Mirai Gears Up For Enterprise Attacks

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Old IoT malware doesn’t die, or fade away - it just keeps evolving. Mirai, the IoT botnet malware that bought the internet to its knees in October 2016, has been updated yet again.

Palo Alto Networks found a new variant of the malware in January. In a March report, it revealed that the new version can target a range of other devices, including LG’s SuperSign range of TVs and the WiPG-100 wireless presentation system, which are both intended for use in businesses or public areas. 

“This development indicates to us a potential shift to using Mirai to target enterprises,” said the research team. They had already seen another variant targeting business networks in September last year, when they reported on a version that exploited a vulnerability in Apache Struts. This was the same vulnerability that enabled attackers to raid Equifax for millions of users’ personal data.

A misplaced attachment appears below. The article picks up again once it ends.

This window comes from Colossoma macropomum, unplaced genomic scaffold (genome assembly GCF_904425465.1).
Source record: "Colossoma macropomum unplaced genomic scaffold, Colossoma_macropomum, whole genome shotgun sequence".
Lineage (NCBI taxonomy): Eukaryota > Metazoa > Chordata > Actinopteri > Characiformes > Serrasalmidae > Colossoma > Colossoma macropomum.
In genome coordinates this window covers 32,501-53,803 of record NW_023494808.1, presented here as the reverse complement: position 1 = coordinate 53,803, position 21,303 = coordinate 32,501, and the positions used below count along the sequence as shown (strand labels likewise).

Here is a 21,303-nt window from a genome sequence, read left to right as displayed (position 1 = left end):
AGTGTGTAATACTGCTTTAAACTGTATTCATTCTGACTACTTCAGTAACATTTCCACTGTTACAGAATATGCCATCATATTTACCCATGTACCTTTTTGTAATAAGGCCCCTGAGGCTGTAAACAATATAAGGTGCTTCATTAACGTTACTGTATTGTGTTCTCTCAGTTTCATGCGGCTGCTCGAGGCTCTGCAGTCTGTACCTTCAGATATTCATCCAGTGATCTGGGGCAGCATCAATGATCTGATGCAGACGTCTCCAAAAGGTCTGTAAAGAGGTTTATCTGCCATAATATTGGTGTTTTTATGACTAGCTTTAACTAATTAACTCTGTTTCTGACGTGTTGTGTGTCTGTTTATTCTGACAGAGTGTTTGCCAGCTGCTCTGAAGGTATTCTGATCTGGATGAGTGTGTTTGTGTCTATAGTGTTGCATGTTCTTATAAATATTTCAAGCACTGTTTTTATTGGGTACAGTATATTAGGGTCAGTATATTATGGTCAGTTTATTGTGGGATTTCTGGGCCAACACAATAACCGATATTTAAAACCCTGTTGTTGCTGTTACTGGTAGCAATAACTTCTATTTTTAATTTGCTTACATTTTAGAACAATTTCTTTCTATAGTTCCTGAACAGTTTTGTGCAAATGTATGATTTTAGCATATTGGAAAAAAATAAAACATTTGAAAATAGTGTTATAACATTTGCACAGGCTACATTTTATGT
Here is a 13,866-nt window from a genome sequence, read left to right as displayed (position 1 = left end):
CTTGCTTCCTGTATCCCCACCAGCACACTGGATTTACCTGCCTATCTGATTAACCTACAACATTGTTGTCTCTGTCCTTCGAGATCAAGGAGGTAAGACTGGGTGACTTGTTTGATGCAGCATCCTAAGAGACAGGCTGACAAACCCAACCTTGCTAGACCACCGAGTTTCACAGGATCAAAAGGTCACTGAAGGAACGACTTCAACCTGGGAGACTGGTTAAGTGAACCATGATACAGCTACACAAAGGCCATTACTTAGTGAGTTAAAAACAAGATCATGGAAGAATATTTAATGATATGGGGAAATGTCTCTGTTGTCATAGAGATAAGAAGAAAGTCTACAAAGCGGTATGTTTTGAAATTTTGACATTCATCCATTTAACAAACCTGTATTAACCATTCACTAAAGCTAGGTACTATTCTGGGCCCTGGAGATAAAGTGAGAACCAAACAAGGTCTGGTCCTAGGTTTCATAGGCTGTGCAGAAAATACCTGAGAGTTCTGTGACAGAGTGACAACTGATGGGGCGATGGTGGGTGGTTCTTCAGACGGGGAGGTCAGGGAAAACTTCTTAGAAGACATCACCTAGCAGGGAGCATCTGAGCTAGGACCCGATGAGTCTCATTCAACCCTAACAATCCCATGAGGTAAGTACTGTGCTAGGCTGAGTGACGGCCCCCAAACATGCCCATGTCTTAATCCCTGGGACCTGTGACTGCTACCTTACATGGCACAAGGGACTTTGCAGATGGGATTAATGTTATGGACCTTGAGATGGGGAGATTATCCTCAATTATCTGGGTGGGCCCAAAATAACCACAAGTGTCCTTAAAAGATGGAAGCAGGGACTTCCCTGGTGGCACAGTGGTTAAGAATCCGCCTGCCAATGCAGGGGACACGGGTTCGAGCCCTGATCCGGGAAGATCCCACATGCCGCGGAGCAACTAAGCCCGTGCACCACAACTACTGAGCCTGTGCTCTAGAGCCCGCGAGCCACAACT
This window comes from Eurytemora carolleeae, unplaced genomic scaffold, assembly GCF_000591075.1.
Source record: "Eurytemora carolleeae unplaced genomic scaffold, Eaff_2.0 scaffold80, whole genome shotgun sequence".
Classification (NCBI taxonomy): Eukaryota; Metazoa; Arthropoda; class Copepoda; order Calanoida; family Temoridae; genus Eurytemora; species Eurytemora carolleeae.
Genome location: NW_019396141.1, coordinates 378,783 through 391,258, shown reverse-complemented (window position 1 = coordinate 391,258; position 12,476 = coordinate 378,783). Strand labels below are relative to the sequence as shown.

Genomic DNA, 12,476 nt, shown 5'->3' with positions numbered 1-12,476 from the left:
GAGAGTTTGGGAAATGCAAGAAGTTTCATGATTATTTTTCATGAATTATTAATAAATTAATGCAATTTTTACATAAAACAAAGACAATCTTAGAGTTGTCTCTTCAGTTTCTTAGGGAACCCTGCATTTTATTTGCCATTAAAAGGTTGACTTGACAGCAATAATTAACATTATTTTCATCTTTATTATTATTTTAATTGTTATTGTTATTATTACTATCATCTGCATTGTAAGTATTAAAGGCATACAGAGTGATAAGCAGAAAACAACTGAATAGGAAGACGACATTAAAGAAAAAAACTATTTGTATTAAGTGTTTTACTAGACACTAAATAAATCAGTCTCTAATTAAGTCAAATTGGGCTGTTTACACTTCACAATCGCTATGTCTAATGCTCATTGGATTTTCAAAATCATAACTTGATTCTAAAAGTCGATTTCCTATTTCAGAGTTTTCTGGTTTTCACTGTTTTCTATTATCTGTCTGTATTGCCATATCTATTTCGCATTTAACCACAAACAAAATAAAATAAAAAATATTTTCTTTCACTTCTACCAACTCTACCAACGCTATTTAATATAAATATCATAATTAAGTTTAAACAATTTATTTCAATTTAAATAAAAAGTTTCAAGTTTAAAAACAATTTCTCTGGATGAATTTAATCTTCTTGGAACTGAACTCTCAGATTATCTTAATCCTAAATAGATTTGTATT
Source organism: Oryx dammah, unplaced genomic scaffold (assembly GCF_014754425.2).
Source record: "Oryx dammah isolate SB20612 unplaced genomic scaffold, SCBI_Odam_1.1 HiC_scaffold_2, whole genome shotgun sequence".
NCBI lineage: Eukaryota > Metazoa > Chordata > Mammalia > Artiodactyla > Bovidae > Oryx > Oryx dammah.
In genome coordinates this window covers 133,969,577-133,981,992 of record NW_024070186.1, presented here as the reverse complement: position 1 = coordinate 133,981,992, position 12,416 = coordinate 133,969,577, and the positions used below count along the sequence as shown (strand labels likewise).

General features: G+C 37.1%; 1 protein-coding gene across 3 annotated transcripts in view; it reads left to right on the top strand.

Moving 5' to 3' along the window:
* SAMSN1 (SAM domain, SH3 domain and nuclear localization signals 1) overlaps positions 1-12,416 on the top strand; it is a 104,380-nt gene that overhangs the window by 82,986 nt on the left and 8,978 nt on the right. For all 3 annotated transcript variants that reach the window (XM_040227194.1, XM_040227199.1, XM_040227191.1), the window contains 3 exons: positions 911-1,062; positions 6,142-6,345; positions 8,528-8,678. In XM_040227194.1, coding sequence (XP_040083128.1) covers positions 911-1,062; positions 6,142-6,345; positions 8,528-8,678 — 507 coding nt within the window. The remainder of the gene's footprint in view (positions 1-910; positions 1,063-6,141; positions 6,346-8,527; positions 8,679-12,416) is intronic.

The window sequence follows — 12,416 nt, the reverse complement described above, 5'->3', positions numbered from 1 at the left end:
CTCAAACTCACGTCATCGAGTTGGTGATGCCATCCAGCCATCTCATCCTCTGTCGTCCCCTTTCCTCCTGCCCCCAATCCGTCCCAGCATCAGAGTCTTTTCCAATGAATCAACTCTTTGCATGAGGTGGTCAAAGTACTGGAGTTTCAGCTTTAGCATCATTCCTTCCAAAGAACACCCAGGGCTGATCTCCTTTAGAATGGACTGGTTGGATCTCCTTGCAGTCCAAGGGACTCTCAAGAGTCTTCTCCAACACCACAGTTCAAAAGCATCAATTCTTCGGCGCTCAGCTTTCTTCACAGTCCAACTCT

These aren’t the first cases of Mirai gaining new functionality. Another variant called Satori plundered Huawei routers in 2017. The reason that the software keeps getting updates is in part because it was released as open source code in October 2016, shortly before someone used it to launch a massive DDoS attack against DNS provider Dyn and bring large parts of the commercial Internet grinding to a halt.

Expect the botnet malware to keep evolving as others exploit the code and add their own enhancements. Also, Mirai or other IoT malware show up in more businesses. The effect of IoT hacks on business networks is still relatively unpublicized, but every time a vulnerable IoT device joins an office LAN somewhere, it increases its attack surface.

It isn’t just connected business devices that render these networks vulnerable; consumer toys do, too. From smart kettles for the office kitchen to that connected iPhone-controlled flowerpot your office manager just hooked up to the business Wi-Fi network, devices meant for the smart home make the office network a scarier place to be.

Not only can many of these devices be hacked, but they represent a jumping off point for the rest of the network, and can also sometimes leak network information in the clear. A lot of them have poorly-protected built-in web servers, making them toxic from a cybersecurity perspective.

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